"Is she with you right now?"

"No, she's up in her bedroom on her IPhone with some classmates, catching up on a pile of homework."

"Please tell me what concerns you."

"We were having dinner last night. Claire stopped with a forkful of pasta half way to her mouth. Her eyes were shut tight with the lids quivering."

"When I asked her what was wrong, she didn't answer. I was ready to dial 911 when she dropped the fork and looked straight at her brother Robert and grinned."

"She told Bobby he was going to get a B-plus on his math test today."

"Of course Robert thought it was a joke."

"She just smiled and said ‘You'll see.'"

"My husband Mike laughed, shook his head and ate another meatball."

"The weird thing is this, Dr. Sullivan. Bobby came home an hour ago with a neat B-plus marked on the exam paper."

There was silence on the line for long seconds.

"Could you bring Claire in tomorrow morning, Mrs. Rowland? I'll have a PET scan run. She may have had a small seizure."


Nuclear Imaging Center Wednesday, June 2. 1030 hours.

Radiologist and nuclear medicine specialist Kevin Barrow, M.D. arranged a series of PET scan images of Claire's brain on a digital screen.

"Claire is one smart kid, Barry," he told Dr. Sullivan.

"She knew as much about the procedure as some of the technicians."

Sullivan chuckled. "I'm sure she googled for anything she could find last night."

Barrow pointed out the tumor on the old scans, then pulled up the new ones.

"Here's the area of her craniotomy. Left frontal lobe. A bit of scarring, no evidence of recurrent tumor."

Sullivan nodded. "My main concern is petit mal seizure, Kevin. She had suggestive clinical symptoms, but her physical exam was normal."

Dr. Barrow clicked a remote. A new image appeared on the screen.

"This is today's. Normal scan. Nothing out of the ordinary.

"What would you see if there was?"

"A post seizure PET scan would show areas of decreased cellular glucose uptake for cells in the seizure area. None here."

"Weird," Sullivan muttered. "Okay. Thanks, Kevin."


"I didn't have a seizure, Mom," Claire insisted as they waited in Dr. Sullivan's office.

"You dropped your fork and your eyes were shut tight for a long time, Claire," Marian replied.

"Oh come on, Mom. I didn't bite my tongue or wet my pants."

Marian tucked a dark tress behind an ear, adjusted her glasses. "And your guess of Robert's exam grade?"

Claire assumed a perplexed facial expression and rested her chin in one hand.

"I remember dropping the fork and thinking, how clumsy."

But then I just knew.

"Claire, you knew how hard Bobby was studying for that exam. Maybe you were just trying to give him a bit of a subconscious push."

She smiled. "I guess it worked."

But I knew.

When Dr. Sullivan returned he sat down and turned his desktop computer so Claire and Marian could see the screen. Two clicks brought up the PET scan.

"Mrs. Rowland and Claire, this is from the test this morning. This is the area of the brain where the tumor was."

"No evidence of post seizure activity. It would show some bright spots if there was. There's a bit of scar formation, but that's normal."

Marian took her daughter's hand. "That's good news Claire. Thank you, Dr. Sullivan."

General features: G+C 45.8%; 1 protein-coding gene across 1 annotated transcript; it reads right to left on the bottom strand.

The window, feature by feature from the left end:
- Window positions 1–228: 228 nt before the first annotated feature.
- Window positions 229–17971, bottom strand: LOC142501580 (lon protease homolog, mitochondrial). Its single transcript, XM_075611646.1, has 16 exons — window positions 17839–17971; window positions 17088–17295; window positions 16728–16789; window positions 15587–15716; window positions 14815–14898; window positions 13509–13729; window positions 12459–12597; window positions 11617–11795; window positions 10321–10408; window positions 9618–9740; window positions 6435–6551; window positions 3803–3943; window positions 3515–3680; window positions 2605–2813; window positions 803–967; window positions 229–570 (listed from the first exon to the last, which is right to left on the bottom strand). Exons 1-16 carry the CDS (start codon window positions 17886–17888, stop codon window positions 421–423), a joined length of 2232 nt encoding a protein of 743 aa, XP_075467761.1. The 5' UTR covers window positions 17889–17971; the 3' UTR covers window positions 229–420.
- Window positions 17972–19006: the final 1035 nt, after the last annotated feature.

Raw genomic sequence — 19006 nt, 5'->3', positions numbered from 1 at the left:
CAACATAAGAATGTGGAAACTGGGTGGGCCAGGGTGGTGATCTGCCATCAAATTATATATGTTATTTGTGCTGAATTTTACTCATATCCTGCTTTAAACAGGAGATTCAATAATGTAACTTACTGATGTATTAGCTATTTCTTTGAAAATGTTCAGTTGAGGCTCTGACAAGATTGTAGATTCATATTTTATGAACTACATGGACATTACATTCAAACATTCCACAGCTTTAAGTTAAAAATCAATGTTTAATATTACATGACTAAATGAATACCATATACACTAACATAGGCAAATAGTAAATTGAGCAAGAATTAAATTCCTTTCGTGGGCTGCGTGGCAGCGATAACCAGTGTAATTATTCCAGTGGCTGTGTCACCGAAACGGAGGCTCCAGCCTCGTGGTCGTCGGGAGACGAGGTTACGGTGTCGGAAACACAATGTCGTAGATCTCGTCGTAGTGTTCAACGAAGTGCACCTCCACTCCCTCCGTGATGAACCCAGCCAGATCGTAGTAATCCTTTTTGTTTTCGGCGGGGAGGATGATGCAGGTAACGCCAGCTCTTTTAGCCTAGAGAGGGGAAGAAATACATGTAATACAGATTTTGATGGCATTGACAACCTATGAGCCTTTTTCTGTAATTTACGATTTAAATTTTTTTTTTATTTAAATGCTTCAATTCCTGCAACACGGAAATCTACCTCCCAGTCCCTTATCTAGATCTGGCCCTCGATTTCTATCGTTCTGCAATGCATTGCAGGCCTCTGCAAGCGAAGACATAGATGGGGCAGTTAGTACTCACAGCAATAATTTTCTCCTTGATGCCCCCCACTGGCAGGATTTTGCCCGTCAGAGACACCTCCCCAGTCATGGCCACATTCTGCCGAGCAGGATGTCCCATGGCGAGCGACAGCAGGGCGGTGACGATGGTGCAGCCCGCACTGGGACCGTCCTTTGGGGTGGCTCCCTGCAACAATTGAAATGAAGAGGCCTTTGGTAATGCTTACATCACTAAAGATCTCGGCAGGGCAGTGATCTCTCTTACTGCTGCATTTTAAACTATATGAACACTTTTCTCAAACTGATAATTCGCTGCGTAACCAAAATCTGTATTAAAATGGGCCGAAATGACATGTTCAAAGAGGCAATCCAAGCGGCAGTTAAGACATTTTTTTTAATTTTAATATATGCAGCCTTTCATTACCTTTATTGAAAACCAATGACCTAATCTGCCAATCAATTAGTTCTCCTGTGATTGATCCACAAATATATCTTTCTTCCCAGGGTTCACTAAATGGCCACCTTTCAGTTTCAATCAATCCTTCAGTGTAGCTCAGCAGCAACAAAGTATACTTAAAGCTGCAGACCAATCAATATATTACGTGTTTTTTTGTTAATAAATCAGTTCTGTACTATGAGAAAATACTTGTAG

Claire asked, "Will I still have to take Phenytek?"

Sullivan smiled. "I think we can cut the dosage a little, Claire. See you in four weeks."

*If it wasn't a seizure, what the heck was it?*


At home, seventeen year-old Robert was looking at Washington Redskins websites on his laptop. There was a soft tap on the door.

"It's open."

Claire stuck her nose in. "Can I ask you a favor, Bobby?"

"Sure, Sis. C'mon in."

She laid a deck of playing cards on his desk. "This is for an ESP test. On me."

He laughed. "The B-plus thing. I know we didn't believe you, but I'll admit that grade was a surprise."

His sister laid a page of lined notebook paper and a pencil next to the cards.

"Take out twenty-five cards at random, hold them up in front of your face with the backs toward me, one at a time. Give me ten seconds, if I guess correct, mark a plus on the page. If I miss, put a minus sign, okay? Don't say anything until we're done with all twenty-five."

Robert did a fast shuffle, grinned at his sister.

"If you get them all, you and me are going to Vegas."

Claire snickered. "With yours and my allowances combined we couldn't afford a one-way bus ticket."

"We'll cut Dad in on it."

He showed the first card.

Claire closed her eyes, deep in concentration.

"Nine of Spades."

Robert made a mark.

A half hour later he laid down the last card, made a mark and slid it across.

"One out of twenty-five, Claire." He put a hand on her arm. His brown eyes were downcast, reflecting empathy.

"I'm sorry, Sis."

She smiled. "Don't be, Bobby. It must be something else."

But what?

Neither of them realized her score was much lower than random chance should have produced.


Rowland home. Thursday, July 8th 0930 hours.

"Come on, Claire," Marian called as she idly tossed her Camry's keys in one hand.

"We don't want to be late for Dr. Sullivan."

Claire scrambled down the stairs, peering at her watch. "Plenty of time, Mom."

"I thought of a new route to his office," she said.

Sigh of exasperation. "So what's wrong with mine?"

"This is a shortcut. Take a right on Connecticut Avenue, then a left on Jones Bridge Road. Takes us right to the Rockville Pike."

"Give me one good reason..."

"Please, Mom."

"Are you okay, Claire? Your face looks warm and damp. Do you have a fever?"

She wiped her face with a sleeve. "I'm okay, Mom. If it doesn't work, we won't use it again."

"Did Bobby find this for you?"

"No. I know the neighborhood. Please?"

She tossed the car keys again, caught them backhanded.